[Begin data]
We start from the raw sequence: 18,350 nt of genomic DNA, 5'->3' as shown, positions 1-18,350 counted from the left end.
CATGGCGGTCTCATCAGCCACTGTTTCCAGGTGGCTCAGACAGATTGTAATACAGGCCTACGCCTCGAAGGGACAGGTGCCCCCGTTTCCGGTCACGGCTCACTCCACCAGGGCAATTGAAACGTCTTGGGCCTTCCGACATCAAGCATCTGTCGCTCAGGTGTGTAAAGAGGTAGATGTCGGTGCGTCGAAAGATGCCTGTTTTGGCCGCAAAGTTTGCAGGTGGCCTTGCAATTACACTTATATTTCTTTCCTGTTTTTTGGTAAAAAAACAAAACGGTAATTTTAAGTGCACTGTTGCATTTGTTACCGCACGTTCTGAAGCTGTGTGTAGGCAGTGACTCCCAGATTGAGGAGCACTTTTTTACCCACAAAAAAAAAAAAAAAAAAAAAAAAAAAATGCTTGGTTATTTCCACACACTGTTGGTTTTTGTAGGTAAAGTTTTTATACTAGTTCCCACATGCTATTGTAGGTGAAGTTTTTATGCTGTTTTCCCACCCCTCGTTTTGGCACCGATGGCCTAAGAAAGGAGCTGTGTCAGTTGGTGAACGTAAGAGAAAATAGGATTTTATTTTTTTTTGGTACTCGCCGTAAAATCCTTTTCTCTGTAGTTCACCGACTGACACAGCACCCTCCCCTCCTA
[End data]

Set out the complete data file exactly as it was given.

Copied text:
We start from the raw sequence: 18,350 nt of genomic DNA, 5'->3' as shown, positions 1-18,350 counted from the left end.
CATGGCGGTCTCATCAGCCACTGTTTCCAGGTGGCTCAGACAGATTGTAATACAGGCCTACGCCTCGAAGGGACAGGTGCCCCCGTTTCCGGTCACGGCTCACTCCACCAGGGCAATTGAAACGTCTTGGGCCTTCCGACATCAAGCATCTGTCGCTCAGGTGTGTAAAGAGGTAGATGTCGGTGCGTCGAAAGATGCCTGTTTTGGCCGCAAAGTTTGCAGGTGGCCTTGCAATTACACTTATATTTCTTTCCTGTTTTTTGGTAAAAAAACAAAACGGTAATTTTAAGTGCACTGTTGCATTTGTTACCGCACGTTCTGAAGCTGTGTGTAGGCAGTGACTCCCAGATTGAGGAGCACTTTTTTACCCACAAAAAAAAAAAAAAAAAAAAAAAAAAAATGCTTGGTTATTTCCACACACTGTTGGTTTTTGTAGGTAAAGTTTTTATACTAGTTCCCACATGCTATTGTAGGTGAAGTTTTTATGCTGTTTTCCCACCCCTCGTTTTGGCACCGATGGCCTAAGAAAGGAGCTGTGTCAGTTGGTGAACGTAAGAGAAAATAGGATTTTATTTTTTTTTGGTACTCGCCGTAAAATCCTTTTCTCTGTAGTTCACCGACTGACACAGCACCCTCCCCTCCTA